A trial looking at a lower dose of chemoradiotherapy for anal cancer that hasn’t spread (PLATO ACT4)

Cancer type:

Anal cancer

Status:

Results

Phase:

Phase 2

This trial compared standard dose chemoradiotherapy Open a glossary item with a lower dose of chemoradiotherapy for anal cancer that hadn’t spread. It was for people with squamous cell carcinoma, the most common type of anal cancer.

The trial was supported by Cancer Research UK. It was open for people to join between 2017 and 2020. The team presented the results at a conference in 2023.

More about this trial

Doctors often treat anal cancer with a combination of chemotherapy and radiotherapy (chemoradiotherapy). 

The total dose of radiotherapy is split into individual doses. People usually have treatment once a day (Monday to Friday). When this trial was done, people with anal cancer often had 28 doses over 5 ½ weeks. The research team wanted to look at how well 23 doses over 4½ weeks worked.

The people in this trial had mitomycin C chemotherapy into a vein on the day they started radiotherapy. And capecitabine (Xeloda) chemotherapy tablets twice a day on each day they had radiotherapy.

Chemoradiotherapy can cause side effects. People can have side effects during or soon after treatment (short term or acute). Some people have side effects for a while after treatment (long term).

People in this trial were put into a treatment group at random. Out of every 3 people who joined the trial:

  • one person had standard dose chemoradiotherapy 
  • two people had lower dose chemoradiotherapy  

The main aims of this trial were to find out: 

  • if lower dose chemoradiotherapy is as good as the standard dose at curing anal cancer 
  • more about the side effects of lower dose chemoradiotherapy

Summary of results

The trial team found that lower dose chemoradiotherapy worked as well as standard dose chemoradiotherapy in the first 6 months after treatment.

Results
A total of 160 people joined this trial. There were:

  • 55 people in the standard dose group
  • 105 people in the lower dose group

The research team looked at how many people’s anal cancer had gone, 6 months after treatment. 

They found it was similar in both groups:

  • 46 people (83.6%) who had standard treatment
  • 89 people (84.8%) who had lower dose treatment

Side effects
136 people taking part had at least one short term side effect from treatment. But some of these were mild or didn’t last long. Some people had more severe side effects:

  • 25 people (45.5%) who had standard dose chemoradiotherapy
  • 37 people (35.2%) who had lower dose chemoradiotherapy 

The most common of the more severe side effects were sore skin around the anus and diarrhoea.

It’s too early to know about long term side effects yet. The research team are collecting more information about these.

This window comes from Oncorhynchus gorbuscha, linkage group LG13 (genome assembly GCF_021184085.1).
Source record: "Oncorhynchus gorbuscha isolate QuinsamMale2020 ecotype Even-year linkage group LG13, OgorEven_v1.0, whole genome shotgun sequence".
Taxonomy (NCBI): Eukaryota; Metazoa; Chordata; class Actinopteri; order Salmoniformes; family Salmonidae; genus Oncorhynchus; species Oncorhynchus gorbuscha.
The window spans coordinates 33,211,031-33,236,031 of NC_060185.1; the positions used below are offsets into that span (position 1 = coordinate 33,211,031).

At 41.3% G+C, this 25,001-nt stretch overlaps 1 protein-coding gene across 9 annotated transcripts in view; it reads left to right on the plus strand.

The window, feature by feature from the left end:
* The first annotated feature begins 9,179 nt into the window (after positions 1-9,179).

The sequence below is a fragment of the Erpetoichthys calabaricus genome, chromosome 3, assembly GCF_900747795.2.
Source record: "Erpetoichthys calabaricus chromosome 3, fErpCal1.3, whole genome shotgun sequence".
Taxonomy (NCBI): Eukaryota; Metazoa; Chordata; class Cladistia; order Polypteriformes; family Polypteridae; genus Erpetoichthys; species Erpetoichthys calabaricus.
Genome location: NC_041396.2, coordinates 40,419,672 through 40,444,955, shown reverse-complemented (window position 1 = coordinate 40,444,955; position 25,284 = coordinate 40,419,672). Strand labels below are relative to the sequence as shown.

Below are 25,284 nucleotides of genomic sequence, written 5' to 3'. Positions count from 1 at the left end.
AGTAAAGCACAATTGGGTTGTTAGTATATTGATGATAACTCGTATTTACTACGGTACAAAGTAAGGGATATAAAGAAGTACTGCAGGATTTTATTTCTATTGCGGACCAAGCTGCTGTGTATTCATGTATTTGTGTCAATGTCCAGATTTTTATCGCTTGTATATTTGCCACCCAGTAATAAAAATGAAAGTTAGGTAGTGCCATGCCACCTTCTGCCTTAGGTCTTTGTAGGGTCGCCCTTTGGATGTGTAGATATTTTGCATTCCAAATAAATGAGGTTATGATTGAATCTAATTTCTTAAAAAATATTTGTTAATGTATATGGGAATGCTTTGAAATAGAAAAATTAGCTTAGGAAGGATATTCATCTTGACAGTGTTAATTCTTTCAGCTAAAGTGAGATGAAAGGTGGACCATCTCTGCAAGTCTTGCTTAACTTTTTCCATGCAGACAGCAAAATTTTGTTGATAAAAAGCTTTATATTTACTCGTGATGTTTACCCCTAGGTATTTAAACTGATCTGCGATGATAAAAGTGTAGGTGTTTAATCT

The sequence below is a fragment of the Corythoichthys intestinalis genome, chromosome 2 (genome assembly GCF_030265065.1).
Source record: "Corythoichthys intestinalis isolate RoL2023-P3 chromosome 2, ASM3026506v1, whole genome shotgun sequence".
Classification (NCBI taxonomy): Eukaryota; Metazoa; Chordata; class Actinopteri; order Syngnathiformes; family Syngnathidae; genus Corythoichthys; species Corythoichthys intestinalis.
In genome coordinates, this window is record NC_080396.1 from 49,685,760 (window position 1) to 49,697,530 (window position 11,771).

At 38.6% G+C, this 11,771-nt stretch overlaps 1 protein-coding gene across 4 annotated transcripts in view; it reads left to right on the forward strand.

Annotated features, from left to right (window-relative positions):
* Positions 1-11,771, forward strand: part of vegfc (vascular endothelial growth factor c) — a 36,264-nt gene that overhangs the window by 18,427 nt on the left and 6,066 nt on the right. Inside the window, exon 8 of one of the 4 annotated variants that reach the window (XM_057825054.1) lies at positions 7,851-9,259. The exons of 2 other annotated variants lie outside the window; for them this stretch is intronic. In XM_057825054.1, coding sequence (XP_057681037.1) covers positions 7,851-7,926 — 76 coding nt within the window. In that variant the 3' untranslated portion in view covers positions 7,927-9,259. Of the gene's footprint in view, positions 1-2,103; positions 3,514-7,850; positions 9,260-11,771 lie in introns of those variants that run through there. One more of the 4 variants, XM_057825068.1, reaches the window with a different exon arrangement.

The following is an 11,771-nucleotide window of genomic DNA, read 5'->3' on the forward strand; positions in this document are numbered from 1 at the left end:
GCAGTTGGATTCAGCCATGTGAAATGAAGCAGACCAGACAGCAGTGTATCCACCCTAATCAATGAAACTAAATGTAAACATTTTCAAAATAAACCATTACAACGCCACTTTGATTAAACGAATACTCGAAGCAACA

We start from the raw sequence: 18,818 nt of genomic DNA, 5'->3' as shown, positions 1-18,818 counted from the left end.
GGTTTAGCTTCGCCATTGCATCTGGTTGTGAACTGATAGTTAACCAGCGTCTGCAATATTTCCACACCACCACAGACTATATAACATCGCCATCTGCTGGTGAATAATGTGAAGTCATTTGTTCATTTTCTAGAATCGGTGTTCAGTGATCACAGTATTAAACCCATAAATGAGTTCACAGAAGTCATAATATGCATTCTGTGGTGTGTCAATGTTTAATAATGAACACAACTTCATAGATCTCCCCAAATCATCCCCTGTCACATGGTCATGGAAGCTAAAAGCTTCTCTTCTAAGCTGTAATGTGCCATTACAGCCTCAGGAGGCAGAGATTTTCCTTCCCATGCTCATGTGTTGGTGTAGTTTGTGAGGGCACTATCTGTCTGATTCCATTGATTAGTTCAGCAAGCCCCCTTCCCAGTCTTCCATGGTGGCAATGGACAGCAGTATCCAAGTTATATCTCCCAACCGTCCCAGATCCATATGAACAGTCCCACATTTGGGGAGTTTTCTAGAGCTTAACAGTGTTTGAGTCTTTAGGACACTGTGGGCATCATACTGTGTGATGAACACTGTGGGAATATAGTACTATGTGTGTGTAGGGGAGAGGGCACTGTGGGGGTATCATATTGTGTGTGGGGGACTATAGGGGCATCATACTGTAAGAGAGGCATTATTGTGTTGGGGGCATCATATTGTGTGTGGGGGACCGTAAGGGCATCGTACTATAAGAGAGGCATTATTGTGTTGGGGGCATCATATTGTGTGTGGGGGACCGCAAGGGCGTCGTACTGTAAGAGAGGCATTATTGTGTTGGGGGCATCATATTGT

Quality of life
The people taking part completed quality of life questionnaires before and after treatment. The research team found that quality of life had dropped a bit for people in both groups by the time they finished treatment. But it increased back to their pre-treatment level by 6 months after treatment at the latest. 

The biggest issues were an increase in pain and tiredness, and changes in bowel function. 

Men and women in the standard treatment group found that treatment affected their sex life. This was still an issue for some people 6 months after they finished treatment.

Conclusion
The research team concluded that lower dose chemoradiotherapy worked as well as standard dose chemoradiotherapy. And that it caused fewer severe side effects. This was for anal cancer that hadn’t spread to another part of the body.

The people who took part in this trial are still having follow up appointments and assessments to see how they are doing. The research team want to find out more about long term side effects and how well treatment works. We hope to update this page when there are more results available.

More detailed information
There is more information about this research in the reference below. 

Please note, the information we link to here is not in plain English. It has been written for healthcare professionals and researchers.

Standard vs dose reduced chemoradiotherapy in anal cancer: short-term results of the PLATO-ACT4 RCT 
A Gilbert and others
ESTRO Conference, May 2023. Presentation number OC-0831.

Where this information comes from    
We have based this summary on the information in the article above. As far as we are aware, it has not been reviewed by independent specialists (peer reviewed Open a glossary item) or published in a medical journal yet. We have not analysed the data ourselves.

Recruitment start:

Recruitment end:

How to join a clinical trial

Please note: In order to join a trial you will need to discuss it with your doctor, unless otherwise specified.

Please note - unless we state otherwise in the summary, you need to talk to your doctor about joining a trial.

Chief Investigator

Professor David Sebag-Montefiore
Dr Mark Harrison
Professor Richard Adams

Supported by

Cancer Research UK
Stand up to Cancer
University of Leeds

Other information

This is Cancer Research UK trial number CRUK/15/007.

If you have questions about the trial please contact our cancer information nurses

Freephone 0808 800 4040

Last review date

CRUK internal database number:

14591

Please note - unless we state otherwise in the summary, you need to talk to your doctor about joining a trial.

Last reviewed:

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